Question about Tubes for Yaesu FT-101E

Discussion in 'General Technical Questions and Answers' started by KB5FVD, Nov 19, 2009.

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  1. KB5FVD

    KB5FVD QRZ Member QRZ Page

    I inherited a Yaesu FT-101E, the Drake twins, and miscellaneous other equipment from my father, but bits & pieces are missing or not working in everything. I earned my Tech license in Oct & my General ticket in Nov and I'd really like to get on the air.

    The Yaesu seems to be my best bet for getting on the air fairly soon. I've ordered a mic from KK4WS, but I need the 6JS6C tubes for the final. The original tubes were NEC. I've been offered a pair of Fox Tango tubes for $50 for replacements.

    Will Fox Tango tubes work properly in the FT-101E? Is this one of those "too good to be true" deals?

    Thanks! Sandy
  2. WJ5O

    WJ5O Ham Member QRZ Page

    FT-101E sweep tubes

    Welcome to Amateur Radio Sandy,
    The best source of information about the FT-101E rig is the Fox-Tango group...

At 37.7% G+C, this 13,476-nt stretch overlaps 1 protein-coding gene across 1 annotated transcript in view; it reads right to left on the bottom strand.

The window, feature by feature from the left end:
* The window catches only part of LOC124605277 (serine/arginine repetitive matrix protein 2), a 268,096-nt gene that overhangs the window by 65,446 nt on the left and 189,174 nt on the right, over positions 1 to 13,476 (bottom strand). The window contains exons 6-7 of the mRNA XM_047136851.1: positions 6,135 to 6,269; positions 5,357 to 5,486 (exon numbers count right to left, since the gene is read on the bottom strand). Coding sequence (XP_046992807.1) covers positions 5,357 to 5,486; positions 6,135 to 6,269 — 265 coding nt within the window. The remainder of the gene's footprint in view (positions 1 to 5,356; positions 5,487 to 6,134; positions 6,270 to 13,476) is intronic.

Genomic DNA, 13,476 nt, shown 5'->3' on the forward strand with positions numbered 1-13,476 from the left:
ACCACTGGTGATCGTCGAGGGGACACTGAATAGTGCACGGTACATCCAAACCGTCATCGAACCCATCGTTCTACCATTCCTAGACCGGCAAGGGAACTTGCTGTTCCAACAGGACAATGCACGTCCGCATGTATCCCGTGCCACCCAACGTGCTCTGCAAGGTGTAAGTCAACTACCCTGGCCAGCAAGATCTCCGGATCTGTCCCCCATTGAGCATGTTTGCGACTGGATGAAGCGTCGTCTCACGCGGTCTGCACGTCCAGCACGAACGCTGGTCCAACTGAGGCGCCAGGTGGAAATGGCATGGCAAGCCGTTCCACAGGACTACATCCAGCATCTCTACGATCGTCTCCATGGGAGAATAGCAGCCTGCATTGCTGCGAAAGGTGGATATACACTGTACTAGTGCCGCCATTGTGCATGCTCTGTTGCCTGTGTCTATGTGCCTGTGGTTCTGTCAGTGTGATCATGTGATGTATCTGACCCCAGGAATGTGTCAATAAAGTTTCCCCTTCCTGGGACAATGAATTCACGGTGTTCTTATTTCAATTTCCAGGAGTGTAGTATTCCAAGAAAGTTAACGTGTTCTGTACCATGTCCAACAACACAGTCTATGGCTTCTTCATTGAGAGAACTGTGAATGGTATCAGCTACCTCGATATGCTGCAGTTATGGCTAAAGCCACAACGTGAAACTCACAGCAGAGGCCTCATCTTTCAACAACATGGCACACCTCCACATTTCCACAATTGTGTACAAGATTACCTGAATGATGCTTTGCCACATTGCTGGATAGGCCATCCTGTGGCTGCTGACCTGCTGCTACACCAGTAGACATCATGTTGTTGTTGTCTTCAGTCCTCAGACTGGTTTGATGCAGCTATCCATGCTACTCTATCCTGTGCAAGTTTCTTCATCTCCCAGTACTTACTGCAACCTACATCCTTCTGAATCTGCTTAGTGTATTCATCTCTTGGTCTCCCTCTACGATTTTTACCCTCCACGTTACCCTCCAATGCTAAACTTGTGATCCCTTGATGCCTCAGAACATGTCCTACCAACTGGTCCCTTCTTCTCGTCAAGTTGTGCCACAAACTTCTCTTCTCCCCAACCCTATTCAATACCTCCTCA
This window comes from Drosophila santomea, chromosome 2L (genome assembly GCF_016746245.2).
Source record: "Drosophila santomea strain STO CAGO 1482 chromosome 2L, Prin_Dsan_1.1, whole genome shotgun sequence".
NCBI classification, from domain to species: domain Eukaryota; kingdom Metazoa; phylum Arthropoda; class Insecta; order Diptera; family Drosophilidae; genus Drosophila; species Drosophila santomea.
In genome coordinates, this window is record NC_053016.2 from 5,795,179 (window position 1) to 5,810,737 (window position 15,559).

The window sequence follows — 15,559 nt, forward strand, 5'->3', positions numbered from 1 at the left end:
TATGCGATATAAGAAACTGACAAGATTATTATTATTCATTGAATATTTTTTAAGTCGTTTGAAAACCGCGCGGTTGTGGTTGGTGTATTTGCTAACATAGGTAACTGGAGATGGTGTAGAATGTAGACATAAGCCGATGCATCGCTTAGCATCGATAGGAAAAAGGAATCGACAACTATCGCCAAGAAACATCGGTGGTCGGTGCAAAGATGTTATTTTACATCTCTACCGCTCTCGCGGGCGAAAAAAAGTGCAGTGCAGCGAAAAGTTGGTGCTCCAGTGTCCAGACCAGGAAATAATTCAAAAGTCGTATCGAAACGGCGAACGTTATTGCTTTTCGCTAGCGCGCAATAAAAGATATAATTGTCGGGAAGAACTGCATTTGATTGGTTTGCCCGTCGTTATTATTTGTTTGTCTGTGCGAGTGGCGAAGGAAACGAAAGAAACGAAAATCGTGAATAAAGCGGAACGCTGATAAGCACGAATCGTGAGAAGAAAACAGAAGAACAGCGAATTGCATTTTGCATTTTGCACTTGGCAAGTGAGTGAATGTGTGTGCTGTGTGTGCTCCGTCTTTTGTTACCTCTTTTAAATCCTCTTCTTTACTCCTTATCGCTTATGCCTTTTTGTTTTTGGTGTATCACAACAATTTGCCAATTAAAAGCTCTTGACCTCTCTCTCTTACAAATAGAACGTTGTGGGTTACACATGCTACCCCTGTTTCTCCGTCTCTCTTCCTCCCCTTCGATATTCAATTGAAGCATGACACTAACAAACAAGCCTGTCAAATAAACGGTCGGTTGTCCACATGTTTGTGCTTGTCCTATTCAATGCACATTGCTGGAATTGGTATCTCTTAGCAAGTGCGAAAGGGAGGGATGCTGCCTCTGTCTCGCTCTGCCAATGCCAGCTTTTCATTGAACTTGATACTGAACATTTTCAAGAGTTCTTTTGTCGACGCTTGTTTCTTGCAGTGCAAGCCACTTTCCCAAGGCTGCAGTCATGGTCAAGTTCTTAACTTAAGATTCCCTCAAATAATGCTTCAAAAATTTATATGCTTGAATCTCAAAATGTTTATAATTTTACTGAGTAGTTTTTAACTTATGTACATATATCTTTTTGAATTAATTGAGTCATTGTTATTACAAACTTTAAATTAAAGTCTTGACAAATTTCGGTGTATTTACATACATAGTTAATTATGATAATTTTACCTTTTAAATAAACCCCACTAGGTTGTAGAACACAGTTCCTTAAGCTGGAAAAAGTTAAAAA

I owned a FT-101E many years ago and often sorry that I didn't keep it.....
    I remember that sweep tubes made by different manufacturers required a slightly different procedure in neutralizing....

    The most experienced operators/technicians are available at:
    and the archives contain information about the different sweep tubes. :)
  3. KB5FVD

    KB5FVD QRZ Member QRZ Page

    Thanks, Bill! I'm now pending approval by a moderator to get into the Fox Tango group. Maybe I've missed it, but I wasn't able to find any info on Fox Tango tubes. Just speculating, it seems that that group should produce good tubes for the FT-101E.

    73, Sandy KB5FVD
  4. W5HTW

    W5HTW Ham Member QRZ Page

    Fifty bucks is a good price for a pair of finals for the FT101E. I replaced mine with a pair from Fair Radio, for 90 bucks, plus shipping!

    You might also want to replace the driver, the 12BY7A. It can be found easily and isn't nearly as expensive.

    Those sweep tubes require critical 'care and feeding.' You can destroy them in ten seconds. Literally. When you join the FT group, you will learn much about the tuning of that radio. With care, the tubes can last for years. But it takes true TLC and knowing at all times how to tune the rig and 'babying' those tubes during tune up.